It’s Jenga only… Giant

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With friends and family coming together for events, it’s the perfect time to test out some newly released games. When asked to check out the newest version of Jenga, I thought Nerd Reactor’s end of the year party would be a good way to enjoy this. So after a few drinks, dinner and games of Rock Band, we decided to pull out the Giant Jenga.

Giant Jenga is exactly how it sounds. It’s your average Jenga only bigger. Rather than the small wooden blocks you’ve played with in the past, you have an almost 18-lb monster of creation and destruction you can play on the floor with friends, which stacks up to almost 3 feet. You do want to watch out that no one is close by when it falls, especially around small animals, children and most of all, your toes just.

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The rules of Jenga are pretty simple, build a tower of Jenga using three pieces stacked on top of each other. One row crosses over the other row, and using precision and skill, you’ll need to slide out one of the pieces to create a larger tower at the top. The loser is the person who makes the tower fall. Simple and easy to get into, but too simple is just boring so we made sure to add our own little rules and handicaps to see just how far we could get the tower to go before we reached the limit.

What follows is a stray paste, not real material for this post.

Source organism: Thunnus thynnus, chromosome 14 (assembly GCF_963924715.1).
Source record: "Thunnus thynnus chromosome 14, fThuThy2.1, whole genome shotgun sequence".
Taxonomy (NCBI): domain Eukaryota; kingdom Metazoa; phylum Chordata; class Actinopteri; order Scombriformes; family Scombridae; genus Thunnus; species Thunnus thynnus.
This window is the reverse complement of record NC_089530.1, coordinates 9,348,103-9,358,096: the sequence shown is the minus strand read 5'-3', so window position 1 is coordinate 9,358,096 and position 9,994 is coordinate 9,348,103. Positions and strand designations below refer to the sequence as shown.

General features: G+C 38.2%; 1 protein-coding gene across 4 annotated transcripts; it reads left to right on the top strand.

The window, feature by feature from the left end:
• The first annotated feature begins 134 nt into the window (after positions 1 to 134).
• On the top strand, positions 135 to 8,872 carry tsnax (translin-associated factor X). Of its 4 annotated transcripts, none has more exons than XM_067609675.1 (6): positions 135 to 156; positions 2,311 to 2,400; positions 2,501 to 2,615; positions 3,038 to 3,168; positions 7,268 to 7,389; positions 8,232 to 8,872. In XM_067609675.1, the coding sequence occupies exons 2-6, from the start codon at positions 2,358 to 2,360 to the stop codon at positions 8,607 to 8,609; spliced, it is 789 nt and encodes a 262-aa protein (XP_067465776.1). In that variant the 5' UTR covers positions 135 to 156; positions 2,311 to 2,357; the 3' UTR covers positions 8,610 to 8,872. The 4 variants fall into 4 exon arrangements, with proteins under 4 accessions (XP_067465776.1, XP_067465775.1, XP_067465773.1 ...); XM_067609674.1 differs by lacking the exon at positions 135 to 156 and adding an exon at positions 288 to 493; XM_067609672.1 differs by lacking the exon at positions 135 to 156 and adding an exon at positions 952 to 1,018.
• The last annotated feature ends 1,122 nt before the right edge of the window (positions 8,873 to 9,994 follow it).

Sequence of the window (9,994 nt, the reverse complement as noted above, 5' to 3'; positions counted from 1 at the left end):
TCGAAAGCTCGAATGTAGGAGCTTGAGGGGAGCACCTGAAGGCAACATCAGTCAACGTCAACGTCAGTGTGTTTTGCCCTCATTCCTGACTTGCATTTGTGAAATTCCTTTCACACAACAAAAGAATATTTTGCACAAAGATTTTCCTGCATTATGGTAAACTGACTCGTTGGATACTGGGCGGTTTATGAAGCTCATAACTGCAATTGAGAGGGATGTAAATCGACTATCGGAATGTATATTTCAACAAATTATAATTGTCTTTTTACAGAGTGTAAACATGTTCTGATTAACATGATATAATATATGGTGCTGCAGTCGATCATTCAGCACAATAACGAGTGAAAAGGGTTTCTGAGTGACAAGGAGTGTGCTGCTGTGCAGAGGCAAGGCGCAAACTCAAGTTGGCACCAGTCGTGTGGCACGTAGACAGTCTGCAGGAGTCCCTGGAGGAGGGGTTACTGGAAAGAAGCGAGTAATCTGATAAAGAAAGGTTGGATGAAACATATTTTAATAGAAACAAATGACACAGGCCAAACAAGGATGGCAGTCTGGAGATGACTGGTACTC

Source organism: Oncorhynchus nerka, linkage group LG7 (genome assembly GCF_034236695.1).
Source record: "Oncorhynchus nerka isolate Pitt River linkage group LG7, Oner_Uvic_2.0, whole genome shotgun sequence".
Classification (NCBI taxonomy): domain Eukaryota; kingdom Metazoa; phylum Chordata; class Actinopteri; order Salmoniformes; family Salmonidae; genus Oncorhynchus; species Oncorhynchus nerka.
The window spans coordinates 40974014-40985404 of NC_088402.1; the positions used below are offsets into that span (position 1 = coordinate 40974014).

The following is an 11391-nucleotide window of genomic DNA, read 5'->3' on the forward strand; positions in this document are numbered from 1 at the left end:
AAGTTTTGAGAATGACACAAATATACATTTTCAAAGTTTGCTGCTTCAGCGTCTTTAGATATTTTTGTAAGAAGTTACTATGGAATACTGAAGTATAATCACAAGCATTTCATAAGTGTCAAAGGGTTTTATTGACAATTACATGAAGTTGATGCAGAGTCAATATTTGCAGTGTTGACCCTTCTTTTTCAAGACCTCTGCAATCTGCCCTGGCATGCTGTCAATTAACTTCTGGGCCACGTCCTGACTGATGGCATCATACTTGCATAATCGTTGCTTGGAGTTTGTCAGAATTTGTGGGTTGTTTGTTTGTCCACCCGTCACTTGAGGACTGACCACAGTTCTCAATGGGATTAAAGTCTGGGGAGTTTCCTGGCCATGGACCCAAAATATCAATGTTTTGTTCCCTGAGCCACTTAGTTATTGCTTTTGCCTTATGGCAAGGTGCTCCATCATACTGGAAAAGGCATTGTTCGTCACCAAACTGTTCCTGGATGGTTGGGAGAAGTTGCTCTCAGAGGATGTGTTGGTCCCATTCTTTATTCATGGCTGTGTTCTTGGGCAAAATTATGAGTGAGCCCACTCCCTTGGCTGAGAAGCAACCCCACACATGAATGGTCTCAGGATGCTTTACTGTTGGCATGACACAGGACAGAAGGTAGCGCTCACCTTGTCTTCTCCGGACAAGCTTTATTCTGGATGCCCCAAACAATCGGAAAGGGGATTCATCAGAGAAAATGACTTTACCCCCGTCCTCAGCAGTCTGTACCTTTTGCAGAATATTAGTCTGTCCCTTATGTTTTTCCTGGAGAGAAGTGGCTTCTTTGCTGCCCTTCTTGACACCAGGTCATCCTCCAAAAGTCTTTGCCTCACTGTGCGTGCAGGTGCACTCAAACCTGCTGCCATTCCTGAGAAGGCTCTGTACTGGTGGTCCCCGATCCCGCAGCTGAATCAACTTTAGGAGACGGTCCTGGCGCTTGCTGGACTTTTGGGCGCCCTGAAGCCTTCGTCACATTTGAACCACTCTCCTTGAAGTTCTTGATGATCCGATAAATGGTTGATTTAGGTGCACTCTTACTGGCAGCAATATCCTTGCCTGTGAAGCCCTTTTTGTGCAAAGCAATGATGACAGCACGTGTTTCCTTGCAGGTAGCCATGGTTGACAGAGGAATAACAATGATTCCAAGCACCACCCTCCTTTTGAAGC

For me Jenga has always been a fun game to play, either with friends or family. Unlike the smaller version where you can take it anywhere or rent out at a few different cafes that carry these types of games, this isn’t something you can easily take around. It’s just good at home or maybe at a party once in a while.

Storage for Giant Jenga also requires a bit of space because of the large size, but this is a case where bigger can be better since you won’t have to worry about losing any pieces (around 6 x 2 x 1). Just make sure everyone has adequate space.

Giant Jenga Rating: 3.5/5 Atoms   

NR 3_5 Atoms - B-

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Chris Del Castillo
Chris Del Castillo 2588 posts

Growing up Chris watched a lot of the original Saturday morning cartoons and developed a love for arts and animation. Growing up he tried his hand at animation and eventually script writing, but even more his love of video games, anime and technology grew.